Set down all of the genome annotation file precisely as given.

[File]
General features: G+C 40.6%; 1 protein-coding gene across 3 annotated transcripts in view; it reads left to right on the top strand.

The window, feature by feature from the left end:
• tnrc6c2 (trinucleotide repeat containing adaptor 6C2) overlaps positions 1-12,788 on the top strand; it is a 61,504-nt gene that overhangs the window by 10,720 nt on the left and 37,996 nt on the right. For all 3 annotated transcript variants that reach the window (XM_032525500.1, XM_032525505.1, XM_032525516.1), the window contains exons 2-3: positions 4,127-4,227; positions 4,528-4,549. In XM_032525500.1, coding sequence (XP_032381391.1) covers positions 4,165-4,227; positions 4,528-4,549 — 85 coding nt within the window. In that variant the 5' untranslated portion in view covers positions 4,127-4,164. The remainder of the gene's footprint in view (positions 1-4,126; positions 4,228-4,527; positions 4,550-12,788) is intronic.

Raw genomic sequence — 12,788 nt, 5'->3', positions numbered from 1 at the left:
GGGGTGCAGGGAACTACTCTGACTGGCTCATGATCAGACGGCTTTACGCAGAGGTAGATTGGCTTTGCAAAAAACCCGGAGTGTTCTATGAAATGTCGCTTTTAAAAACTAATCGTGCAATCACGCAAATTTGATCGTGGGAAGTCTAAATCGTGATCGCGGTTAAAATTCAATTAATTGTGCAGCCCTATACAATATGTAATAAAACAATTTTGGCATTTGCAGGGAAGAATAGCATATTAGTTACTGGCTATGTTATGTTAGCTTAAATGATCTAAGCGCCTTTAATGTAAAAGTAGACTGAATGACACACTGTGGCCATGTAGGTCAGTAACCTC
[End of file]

General features: G+C 40.6%; 1 protein-coding gene across 3 annotated transcripts in view; it reads left to right on the top strand.

The window, feature by feature from the left end:
• tnrc6c2 (trinucleotide repeat containing adaptor 6C2) overlaps positions 1-12,788 on the top strand; it is a 61,504-nt gene that overhangs the window by 10,720 nt on the left and 37,996 nt on the right. For all 3 annotated transcript variants that reach the window (XM_032525500.1, XM_032525505.1, XM_032525516.1), the window contains exons 2-3: positions 4,127-4,227; positions 4,528-4,549. In XM_032525500.1, coding sequence (XP_032381391.1) covers positions 4,165-4,227; positions 4,528-4,549 — 85 coding nt within the window. In that variant the 5' untranslated portion in view covers positions 4,127-4,164. The remainder of the gene's footprint in view (positions 1-4,126; positions 4,228-4,527; positions 4,550-12,788) is intronic.

Raw genomic sequence — 12,788 nt, 5'->3', positions numbered from 1 at the left:
GGGGTGCAGGGAACTACTCTGACTGGCTCATGATCAGACGGCTTTACGCAGAGGTAGATTGGCTTTGCAAAAAACCCGGAGTGTTCTATGAAATGTCGCTTTTAAAAACTAATCGTGCAATCACGCAAATTTGATCGTGGGAAGTCTAAATCGTGATCGCGGTTAAAATTCAATTAATTGTGCAGCCCTATACAATATGTAATAAAACAATTTTGGCATTTGCAGGGAAGAATAGCATATTAGTTACTGGCTATGTTATGTTAGCTTAAATGATCTAAGCGCCTTTAATGTAAAAGTAGACTGAATGACACACTGTGGCCATGTAGGTCAGTAACCTC